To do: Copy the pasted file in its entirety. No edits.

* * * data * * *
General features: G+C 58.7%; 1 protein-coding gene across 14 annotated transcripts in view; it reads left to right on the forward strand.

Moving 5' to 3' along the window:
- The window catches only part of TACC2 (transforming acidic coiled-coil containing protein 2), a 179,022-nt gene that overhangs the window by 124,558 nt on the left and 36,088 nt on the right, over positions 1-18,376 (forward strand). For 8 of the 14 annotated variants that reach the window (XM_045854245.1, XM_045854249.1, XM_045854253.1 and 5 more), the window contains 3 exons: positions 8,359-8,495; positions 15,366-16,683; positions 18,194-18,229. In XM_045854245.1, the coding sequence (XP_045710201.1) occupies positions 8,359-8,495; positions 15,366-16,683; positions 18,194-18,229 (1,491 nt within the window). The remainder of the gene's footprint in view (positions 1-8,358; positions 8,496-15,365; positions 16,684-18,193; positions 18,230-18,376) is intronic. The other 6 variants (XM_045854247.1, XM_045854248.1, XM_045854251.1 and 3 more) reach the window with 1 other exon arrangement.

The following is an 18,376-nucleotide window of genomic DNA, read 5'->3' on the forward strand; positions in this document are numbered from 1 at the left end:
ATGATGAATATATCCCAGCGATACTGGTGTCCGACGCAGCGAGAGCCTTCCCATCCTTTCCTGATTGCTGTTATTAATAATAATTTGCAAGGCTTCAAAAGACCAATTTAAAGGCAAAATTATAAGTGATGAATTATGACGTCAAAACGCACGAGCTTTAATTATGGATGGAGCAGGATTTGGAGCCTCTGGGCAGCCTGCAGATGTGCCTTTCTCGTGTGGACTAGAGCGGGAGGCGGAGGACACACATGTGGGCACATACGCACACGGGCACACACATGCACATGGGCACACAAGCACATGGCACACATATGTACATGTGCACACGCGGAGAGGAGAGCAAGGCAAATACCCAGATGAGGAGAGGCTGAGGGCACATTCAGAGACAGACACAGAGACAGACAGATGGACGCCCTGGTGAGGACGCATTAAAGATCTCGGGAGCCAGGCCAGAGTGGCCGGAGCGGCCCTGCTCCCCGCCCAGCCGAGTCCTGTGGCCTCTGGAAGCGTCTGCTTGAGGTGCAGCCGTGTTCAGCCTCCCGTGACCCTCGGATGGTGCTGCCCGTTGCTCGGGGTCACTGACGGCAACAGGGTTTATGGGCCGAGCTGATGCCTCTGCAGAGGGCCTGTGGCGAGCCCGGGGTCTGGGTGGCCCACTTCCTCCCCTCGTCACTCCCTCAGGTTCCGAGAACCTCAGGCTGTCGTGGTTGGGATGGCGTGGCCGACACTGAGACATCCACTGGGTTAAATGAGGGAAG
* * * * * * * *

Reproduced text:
General features: G+C 58.7%; 1 protein-coding gene across 14 annotated transcripts in view; it reads left to right on the forward strand.

Moving 5' to 3' along the window:
- The window catches only part of TACC2 (transforming acidic coiled-coil containing protein 2), a 179,022-nt gene that overhangs the window by 124,558 nt on the left and 36,088 nt on the right, over positions 1-18,376 (forward strand). For 8 of the 14 annotated variants that reach the window (XM_045854245.1, XM_045854249.1, XM_045854253.1 and 5 more), the window contains 3 exons: positions 8,359-8,495; positions 15,366-16,683; positions 18,194-18,229. In XM_045854245.1, the coding sequence (XP_045710201.1) occupies positions 8,359-8,495; positions 15,366-16,683; positions 18,194-18,229 (1,491 nt within the window). The remainder of the gene's footprint in view (positions 1-8,358; positions 8,496-15,365; positions 16,684-18,193; positions 18,230-18,376) is intronic. The other 6 variants (XM_045854247.1, XM_045854248.1, XM_045854251.1 and 3 more) reach the window with 1 other exon arrangement.

The following is an 18,376-nucleotide window of genomic DNA, read 5'->3' on the forward strand; positions in this document are numbered from 1 at the left end:
ATGATGAATATATCCCAGCGATACTGGTGTCCGACGCAGCGAGAGCCTTCCCATCCTTTCCTGATTGCTGTTATTAATAATAATTTGCAAGGCTTCAAAAGACCAATTTAAAGGCAAAATTATAAGTGATGAATTATGACGTCAAAACGCACGAGCTTTAATTATGGATGGAGCAGGATTTGGAGCCTCTGGGCAGCCTGCAGATGTGCCTTTCTCGTGTGGACTAGAGCGGGAGGCGGAGGACACACATGTGGGCACATACGCACACGGGCACACACATGCACATGGGCACACAAGCACATGGCACACATATGTACATGTGCACACGCGGAGAGGAGAGCAAGGCAAATACCCAGATGAGGAGAGGCTGAGGGCACATTCAGAGACAGACACAGAGACAGACAGATGGACGCCCTGGTGAGGACGCATTAAAGATCTCGGGAGCCAGGCCAGAGTGGCCGGAGCGGCCCTGCTCCCCGCCCAGCCGAGTCCTGTGGCCTCTGGAAGCGTCTGCTTGAGGTGCAGCCGTGTTCAGCCTCCCGTGACCCTCGGATGGTGCTGCCCGTTGCTCGGGGTCACTGACGGCAACAGGGTTTATGGGCCGAGCTGATGCCTCTGCAGAGGGCCTGTGGCGAGCCCGGGGTCTGGGTGGCCCACTTCCTCCCCTCGTCACTCCCTCAGGTTCCGAGAACCTCAGGCTGTCGTGGTTGGGATGGCGTGGCCGACACTGAGACATCCACTGGGTTAAATGAGGGAAG